Google, 10 years in: big, friendly giant or a greedy Goliath?

Google, 10 years in: big, friendly giant or a greedy Goliath?

Every day, all over the world, millions of us use Google. Founded 10 years ago by two students, it is now so powerful that it threatens to swallow up all other media while global leaders queue for its blessing. But just as we seek knowledge from Google, so Google gleans secrets from us. Has the cool baby grown up into a sinister corporate threat to privacy? David Smith reports

Google, 10 years in: big, friendly giant or a greedy Goliath? | Media | The Observer.

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Another Google First

Google can now take it’s own pictures from space.
clipped from gizmodo.com

Of course, there’s nothing new here until you notice the huge Google logo on the rocket, signaling the fact that Sergei and Larry own the exclusive rights to the GeoEye-1 images. Yes, no other company will be able to access this information, only Google. And they will be there, available for the public in Google Maps and Google Earth.
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Comcast to cap online use

The cap will be set at 250gb. If you go over that, you get a courtesy call from Comcast as a first warning. The second time that you go over, your account will be immediately suspended for an entire calendar year. People that watch movies or video’s online are going to be hit hard because you can go over your daily limit in minutes.

And don’t forget that companies like Apple, Google, Microsoft and others are offering online (cloud) storage. Some applications such as Google’s http://docs.google.com/ are online and would be completely inaccessible to small business’s or home offices.

Plus there are X-box, Playstation, Nintendo and many other consumer boxes that require the internet to access online games, calenders, address books, and even clocks.

clipped from news.cnet.com

Comcast to cap monthly consumer broadband

Comcast notes that the median usage for most residential customers falls somewhere between 2GB and 3GB, a number that is regularly broken within a matter of hours and sometimes minutes by customers taking advantage of streaming HD video and online backup services. The company breaks down basic usage numbers similar to what’s seen on the marketing materials on a consumer hard drive:

* Send 50 million e-mails (at 0.05KB/e-mail)

* Download 62,500 songs (at 4MB/song)

* Download 125 standard-definition movies (at 2GB/movie)

* Upload 25,000 high-resolution digital photos (at 10MB/photo)

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YouTube Hands over User Histories including user’s names and IP Address’

In March Viacom, filed suit against Google for more that $1 Billion in damages for allowing users to upload clips of copyrighted material.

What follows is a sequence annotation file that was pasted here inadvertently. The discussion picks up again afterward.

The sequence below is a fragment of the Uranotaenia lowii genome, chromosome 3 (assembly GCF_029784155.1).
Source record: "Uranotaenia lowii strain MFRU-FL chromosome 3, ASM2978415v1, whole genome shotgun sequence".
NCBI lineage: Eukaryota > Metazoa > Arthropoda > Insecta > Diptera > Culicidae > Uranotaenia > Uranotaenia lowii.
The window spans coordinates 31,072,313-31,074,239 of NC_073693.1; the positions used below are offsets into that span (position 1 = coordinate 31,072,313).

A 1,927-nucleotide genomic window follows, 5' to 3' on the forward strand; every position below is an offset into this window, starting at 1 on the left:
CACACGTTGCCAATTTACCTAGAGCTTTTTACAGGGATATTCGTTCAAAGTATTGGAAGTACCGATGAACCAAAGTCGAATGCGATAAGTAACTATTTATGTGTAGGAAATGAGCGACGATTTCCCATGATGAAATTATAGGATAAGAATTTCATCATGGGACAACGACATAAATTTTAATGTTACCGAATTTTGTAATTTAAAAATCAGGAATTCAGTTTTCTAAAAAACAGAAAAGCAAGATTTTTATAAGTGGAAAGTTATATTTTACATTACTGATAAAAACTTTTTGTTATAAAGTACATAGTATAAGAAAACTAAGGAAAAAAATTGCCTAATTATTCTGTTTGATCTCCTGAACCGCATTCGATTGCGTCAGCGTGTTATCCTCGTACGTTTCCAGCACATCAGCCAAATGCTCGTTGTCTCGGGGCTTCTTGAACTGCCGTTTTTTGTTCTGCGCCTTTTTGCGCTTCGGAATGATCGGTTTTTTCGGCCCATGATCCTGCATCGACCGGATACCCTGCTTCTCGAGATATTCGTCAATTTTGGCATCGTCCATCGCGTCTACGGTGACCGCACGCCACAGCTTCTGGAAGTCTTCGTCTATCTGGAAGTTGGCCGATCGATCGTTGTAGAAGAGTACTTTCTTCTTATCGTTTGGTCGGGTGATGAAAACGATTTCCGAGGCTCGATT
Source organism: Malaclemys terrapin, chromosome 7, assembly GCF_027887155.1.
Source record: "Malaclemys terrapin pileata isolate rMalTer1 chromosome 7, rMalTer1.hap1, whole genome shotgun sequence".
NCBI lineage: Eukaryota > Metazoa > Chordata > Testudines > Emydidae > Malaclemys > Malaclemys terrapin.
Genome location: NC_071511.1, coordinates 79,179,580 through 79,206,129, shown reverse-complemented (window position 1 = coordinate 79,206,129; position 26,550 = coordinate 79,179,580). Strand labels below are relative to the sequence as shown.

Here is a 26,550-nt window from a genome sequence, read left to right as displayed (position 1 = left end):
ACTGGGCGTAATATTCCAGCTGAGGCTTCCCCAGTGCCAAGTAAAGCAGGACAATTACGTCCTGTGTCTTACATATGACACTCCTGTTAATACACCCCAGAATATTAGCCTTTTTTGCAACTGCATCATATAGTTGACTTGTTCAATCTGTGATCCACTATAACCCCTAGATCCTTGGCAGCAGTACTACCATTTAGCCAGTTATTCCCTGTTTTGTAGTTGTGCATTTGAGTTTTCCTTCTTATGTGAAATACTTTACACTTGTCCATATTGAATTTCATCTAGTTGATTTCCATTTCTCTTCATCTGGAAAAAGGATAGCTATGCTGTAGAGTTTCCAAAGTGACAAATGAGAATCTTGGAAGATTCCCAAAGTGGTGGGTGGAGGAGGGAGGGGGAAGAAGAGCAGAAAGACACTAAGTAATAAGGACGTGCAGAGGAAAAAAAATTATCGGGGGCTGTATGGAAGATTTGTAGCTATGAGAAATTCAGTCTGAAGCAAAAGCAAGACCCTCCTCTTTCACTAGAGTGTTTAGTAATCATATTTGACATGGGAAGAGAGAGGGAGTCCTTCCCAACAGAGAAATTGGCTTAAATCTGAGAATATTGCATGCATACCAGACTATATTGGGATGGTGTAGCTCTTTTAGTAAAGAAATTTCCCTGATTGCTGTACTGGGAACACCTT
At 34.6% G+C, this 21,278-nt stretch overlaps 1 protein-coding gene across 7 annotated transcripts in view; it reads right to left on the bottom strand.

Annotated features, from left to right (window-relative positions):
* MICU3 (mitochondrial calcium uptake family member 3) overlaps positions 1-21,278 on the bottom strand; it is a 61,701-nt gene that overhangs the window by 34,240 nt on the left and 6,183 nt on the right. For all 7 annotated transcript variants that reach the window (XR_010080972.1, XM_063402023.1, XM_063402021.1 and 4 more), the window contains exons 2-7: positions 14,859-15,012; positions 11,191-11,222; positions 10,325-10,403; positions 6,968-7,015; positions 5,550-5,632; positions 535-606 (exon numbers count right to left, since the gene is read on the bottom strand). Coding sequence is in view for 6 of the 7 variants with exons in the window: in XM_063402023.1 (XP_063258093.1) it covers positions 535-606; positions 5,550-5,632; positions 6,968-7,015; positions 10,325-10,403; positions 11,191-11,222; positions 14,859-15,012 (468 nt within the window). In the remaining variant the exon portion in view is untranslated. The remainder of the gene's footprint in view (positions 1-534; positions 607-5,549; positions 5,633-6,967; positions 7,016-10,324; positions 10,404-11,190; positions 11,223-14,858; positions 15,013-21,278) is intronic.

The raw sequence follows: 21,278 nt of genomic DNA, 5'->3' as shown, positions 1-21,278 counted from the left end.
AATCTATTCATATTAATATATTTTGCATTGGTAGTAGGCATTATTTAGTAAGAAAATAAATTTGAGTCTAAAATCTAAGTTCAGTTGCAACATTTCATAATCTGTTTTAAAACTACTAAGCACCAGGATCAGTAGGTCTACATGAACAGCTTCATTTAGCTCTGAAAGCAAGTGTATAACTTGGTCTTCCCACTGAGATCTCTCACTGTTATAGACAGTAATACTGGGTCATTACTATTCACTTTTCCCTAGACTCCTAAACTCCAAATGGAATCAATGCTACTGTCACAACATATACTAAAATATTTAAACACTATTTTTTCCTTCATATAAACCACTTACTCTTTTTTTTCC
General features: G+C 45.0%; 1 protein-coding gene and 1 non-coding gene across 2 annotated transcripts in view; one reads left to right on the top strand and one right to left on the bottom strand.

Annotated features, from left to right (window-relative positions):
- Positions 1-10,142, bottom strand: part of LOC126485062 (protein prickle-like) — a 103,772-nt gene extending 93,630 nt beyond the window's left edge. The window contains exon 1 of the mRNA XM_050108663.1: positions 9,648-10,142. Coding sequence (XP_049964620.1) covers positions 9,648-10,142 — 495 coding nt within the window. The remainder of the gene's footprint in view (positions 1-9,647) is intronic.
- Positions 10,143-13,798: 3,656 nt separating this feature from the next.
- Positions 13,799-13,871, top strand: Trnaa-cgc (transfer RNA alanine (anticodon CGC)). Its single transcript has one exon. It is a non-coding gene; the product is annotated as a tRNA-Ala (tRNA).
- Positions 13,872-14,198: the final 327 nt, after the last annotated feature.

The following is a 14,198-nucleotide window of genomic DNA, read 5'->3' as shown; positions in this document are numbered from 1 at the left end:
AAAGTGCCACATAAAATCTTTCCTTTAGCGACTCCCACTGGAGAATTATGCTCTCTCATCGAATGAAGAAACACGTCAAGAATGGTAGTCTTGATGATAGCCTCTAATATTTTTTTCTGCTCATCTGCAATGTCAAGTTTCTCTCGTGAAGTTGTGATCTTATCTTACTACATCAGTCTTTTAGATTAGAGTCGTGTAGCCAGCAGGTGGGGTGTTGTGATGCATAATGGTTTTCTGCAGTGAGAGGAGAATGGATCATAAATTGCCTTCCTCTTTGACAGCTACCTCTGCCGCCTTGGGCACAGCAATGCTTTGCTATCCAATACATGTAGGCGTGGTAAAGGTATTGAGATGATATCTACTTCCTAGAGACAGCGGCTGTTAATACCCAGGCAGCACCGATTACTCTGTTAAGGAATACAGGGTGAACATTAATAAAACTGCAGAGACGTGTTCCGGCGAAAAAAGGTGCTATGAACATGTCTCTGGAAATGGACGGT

“threatens to expose deeply private information,” says The Electronic Frontier Foundation.

clipped from blog.wired.com

Judge Orders YouTube to Give All User Histories to Viacom
Youtubelogo2 Google will have to turn over every record of every video watched by YouTube users, including users’ names and IP addresses, to Viacom, which is suing Google for allowing clips of its copyright videos to appear on YouTube, a judge ruled Wednesday.
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The web knows way too much about us

Very compelling web site that is based in Denmark. It shows you exactly what web servers know about you, just by surfing onto a web page. It shows weakness’s and vulnerability in even the most secure web browsers. Some of this information is needed, such as; do you have Quicktime or AcitiveX installed; does your browser support cookies; what version of Google toolbar (if any and what version) is installed; plus various software and firmware updater’s.

Some information I am not so clear on. Why would an internet web site need to know; Can your C Drive be shown? Number of CD ROM drives and drive letter; Certificates installed; host name or network name.

http://gemal.dk/

People’s lives are interrupted due to Website instability

Some people have begun to depend on websites like Facebook and MySpace, or YouTube or Skype. There are a lot of people that spend more time watching video’s and listening to music in online chat and blogs. There are more and more of these service’s and more weight on the servers. What happens when YouTube stops working, or Clipmarks hasn’t updated in 4 days. Twitter has been utterly crushed because of problems with updates and losing data.
There are more and more companies that are beginning to combine services on the same server setup. So when those servers go down, ALL of the services go down.
clipped from www.cio-today.com
Hey, Is This Site Down? The Toll of the Shaky Web
Companies like Google want us to store not just e-mail online but spreadsheets, photo albums, sales data and nearly every other piece of personal and professional information. That cloud-stored data is supposed to be more accessible and reliable than information tucked away in the office computer. Or at least, that’s the idea.
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